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Working as a Crown - Answering Questions


Judgelight
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N. Mink
  • Lawyer

@Thrive92 LOL, NO. 

I just sidled up to the office and turned on the charm. May not work if you’re not particularly charming, of course. 

1 minute ago, Hegdis said:

Every legal aid office has some one that needs help right now, or is a difficult client generally, or who just needs a goddamn lawyer to walk by and be available for five minutes. Be the lawyer who checks in, says hello, helps some one out in the moment without getting paid. Do a good turn and you're going to get it back tenfold.

Aside from being just decent behaviour, it gives you a good reputation with the people on the ground. They are the ones who have the power to point clients to you.

100% this.

I definitely took some clients that more experienced counsel wouldn’t (or couldn’t any longer) represent.  

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I should mention that Crown are also a good source of clients, believe it or not. If they're running a crazy bail court, and some one in the back is turning themselves in on a warrant but is visibly nodding off or tweaking or looking like they are going to bolt, Crown are going to be scanning the room for defence who can just stand up and get the file moving along. From there, if you can't land a client, you're in the wrong practise.

 

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Thrive92
  • Applicant
5 minutes ago, N. Mink said:

I just sidled up to the office and turned on the charm. May not work if you’re not particularly charming, of course. 

6 minutes ago, Hegdis said:

Every legal aid office has some one that needs help right now, or is a difficult client generally, or who just needs a goddamn lawyer to walk by and be available for five minutes. Be the lawyer who checks in, says hello, helps some one out in the moment without getting paid. Do a good turn and you're going to get it back tenfold.

2 minutes ago, Hegdis said:

I should mention that Crown are also a good source of clients, believe it or not. If they're running a crazy bail court, and some one in the back is turning themselves in on a warrant but is visibly nodding off or tweaking or looking like they are going to bolt, Crown are going to be scanning the room for defence who can just stand up and get the file moving along. From there, if you can't land a client, you're in the wrong practise.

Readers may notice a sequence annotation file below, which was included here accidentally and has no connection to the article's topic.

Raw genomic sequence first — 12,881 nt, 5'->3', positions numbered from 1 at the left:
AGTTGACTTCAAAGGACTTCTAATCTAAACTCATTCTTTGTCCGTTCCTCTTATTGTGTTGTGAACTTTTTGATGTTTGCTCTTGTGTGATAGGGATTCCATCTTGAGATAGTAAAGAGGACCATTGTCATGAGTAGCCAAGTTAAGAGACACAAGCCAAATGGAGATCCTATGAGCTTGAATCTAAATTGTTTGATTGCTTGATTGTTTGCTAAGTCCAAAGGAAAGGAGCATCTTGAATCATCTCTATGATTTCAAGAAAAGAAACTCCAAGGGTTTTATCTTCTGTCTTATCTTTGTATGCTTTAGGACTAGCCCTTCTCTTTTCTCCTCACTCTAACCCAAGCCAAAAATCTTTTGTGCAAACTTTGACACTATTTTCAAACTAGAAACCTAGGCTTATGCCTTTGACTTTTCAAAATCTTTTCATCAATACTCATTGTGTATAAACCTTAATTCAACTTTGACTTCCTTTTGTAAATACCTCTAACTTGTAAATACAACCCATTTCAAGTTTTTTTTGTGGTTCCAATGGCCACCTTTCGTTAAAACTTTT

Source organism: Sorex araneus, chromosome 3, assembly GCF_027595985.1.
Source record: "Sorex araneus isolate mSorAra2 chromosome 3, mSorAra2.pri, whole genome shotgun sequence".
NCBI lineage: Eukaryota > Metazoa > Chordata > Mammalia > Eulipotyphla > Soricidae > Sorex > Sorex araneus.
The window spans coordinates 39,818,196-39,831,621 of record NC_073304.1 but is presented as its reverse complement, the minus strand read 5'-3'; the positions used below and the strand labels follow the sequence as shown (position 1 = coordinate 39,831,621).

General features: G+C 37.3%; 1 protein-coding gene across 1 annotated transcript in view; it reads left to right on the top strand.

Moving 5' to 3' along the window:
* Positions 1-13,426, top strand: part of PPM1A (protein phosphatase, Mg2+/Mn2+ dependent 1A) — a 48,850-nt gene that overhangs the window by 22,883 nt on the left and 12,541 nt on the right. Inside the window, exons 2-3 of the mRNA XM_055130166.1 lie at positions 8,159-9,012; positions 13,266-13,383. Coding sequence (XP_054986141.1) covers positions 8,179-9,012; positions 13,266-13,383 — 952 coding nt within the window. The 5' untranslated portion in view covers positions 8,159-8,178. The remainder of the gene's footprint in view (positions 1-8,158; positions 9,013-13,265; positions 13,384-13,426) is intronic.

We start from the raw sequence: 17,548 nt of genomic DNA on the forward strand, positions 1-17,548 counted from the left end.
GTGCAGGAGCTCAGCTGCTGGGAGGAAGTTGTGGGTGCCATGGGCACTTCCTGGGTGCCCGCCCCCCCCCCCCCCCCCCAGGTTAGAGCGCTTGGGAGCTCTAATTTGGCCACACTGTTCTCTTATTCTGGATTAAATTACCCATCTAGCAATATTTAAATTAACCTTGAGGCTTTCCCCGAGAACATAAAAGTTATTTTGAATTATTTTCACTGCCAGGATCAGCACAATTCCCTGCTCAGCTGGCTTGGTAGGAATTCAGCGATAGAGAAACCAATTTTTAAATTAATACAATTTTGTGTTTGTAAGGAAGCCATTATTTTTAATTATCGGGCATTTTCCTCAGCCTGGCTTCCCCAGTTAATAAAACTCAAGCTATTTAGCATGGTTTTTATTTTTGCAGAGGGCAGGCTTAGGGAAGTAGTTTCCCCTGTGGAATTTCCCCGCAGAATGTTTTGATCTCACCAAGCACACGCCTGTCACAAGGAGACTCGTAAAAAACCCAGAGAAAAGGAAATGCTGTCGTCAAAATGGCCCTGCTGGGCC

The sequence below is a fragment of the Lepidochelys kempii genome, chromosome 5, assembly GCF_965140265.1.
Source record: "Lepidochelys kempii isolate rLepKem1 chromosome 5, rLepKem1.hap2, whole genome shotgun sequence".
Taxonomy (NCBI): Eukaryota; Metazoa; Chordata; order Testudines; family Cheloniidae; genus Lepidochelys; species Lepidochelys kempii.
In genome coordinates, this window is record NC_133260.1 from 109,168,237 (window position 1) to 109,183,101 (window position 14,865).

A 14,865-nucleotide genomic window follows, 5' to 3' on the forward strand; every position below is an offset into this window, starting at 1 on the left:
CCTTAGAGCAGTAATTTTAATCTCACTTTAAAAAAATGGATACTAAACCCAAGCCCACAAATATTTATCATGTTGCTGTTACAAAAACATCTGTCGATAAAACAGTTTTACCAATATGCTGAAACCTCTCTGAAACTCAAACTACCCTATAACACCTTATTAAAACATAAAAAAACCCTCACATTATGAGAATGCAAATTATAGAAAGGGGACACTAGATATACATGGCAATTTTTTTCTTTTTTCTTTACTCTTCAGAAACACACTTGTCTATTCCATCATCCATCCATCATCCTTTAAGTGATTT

I can do this.

Although I am not particularly charming, I have a crushing need to be liked and accepted, going out of my way to get an attaboy.

Thank god that I dont have to bribe.

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CleanHands
  • Lawyer
5 minutes ago, realpseudonym said:

I think regardless of jurisdiction, that this is important. Looking at the amount you can potentially bill is just that: potential. You have to get the work first, before you can do the case and bill it out. Once you have a lot of work, you can bill a lot, even to Legal Aid. But building your reputation to the point where people want you to be their lawyer (or working for another lawyer) is the key part, and the challenge in starting any practice. 

You're absolutely right about building a practice being a daunting grind (and to be clear I don't have the experience of having done it yet so the value of my input here is limited), but I do disagree with the "regardless of jurisdiction" and the "any practice" aspect of this post.

If someone wants to start off in Toronto or Vancouver that is going to be a struggle in an oversaturated market. But there are places where there are too many files and not enough lawyers. The first defence lawyers to employ me got called in Saskatchewan when starting out so they could immediately get work and even take on even the sort of serious, high-complexity files that one needs to be a 10 year call in BC to get (with mentors to lean on at the early stages, of course). They advised me that if I was willing to go there after getting called I'd have clients lining up at the door and could have a house bought and paid for in a few years. It's a path I've been tempted to pursue.

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realpseudonym
  • Lawyer
1 minute ago, CleanHands said:

do disagree with the "regardless of jurisdiction" and the "any practice" aspect of this post.

If someone wants to start off in Toronto or Vancouver that is going to be a struggle in an oversaturated market. But there are places where there are too many files and not enough lawyers. The first defence lawyers to employ me got called in Saskatchewan when starting out so they could immediately get work and even take on even the sort of serious, high-complexity files that one needs to be a 10 year call in BC to get (with mentors to lean on at the early stages, of course). They advised me that if I was willing to go there after getting called I'd have clients lining up at the door and could have a house bought and paid for in a few years. It's a path I've been tempted to pursue.

I agree. I didn’t mean to imply that there’s a uniform level of difficulty in building a practice. Just that finding clients is always a prerequisite to being able to bill out work. Regardless of whether it’s by choosing an underserved client base, getting in good with legal admins, connecting with other lawyers, etc, you need to have clients. Which is pretty self-evident, but I just wanted to note that the “how much can you bill” question puts the cart before the horse. 

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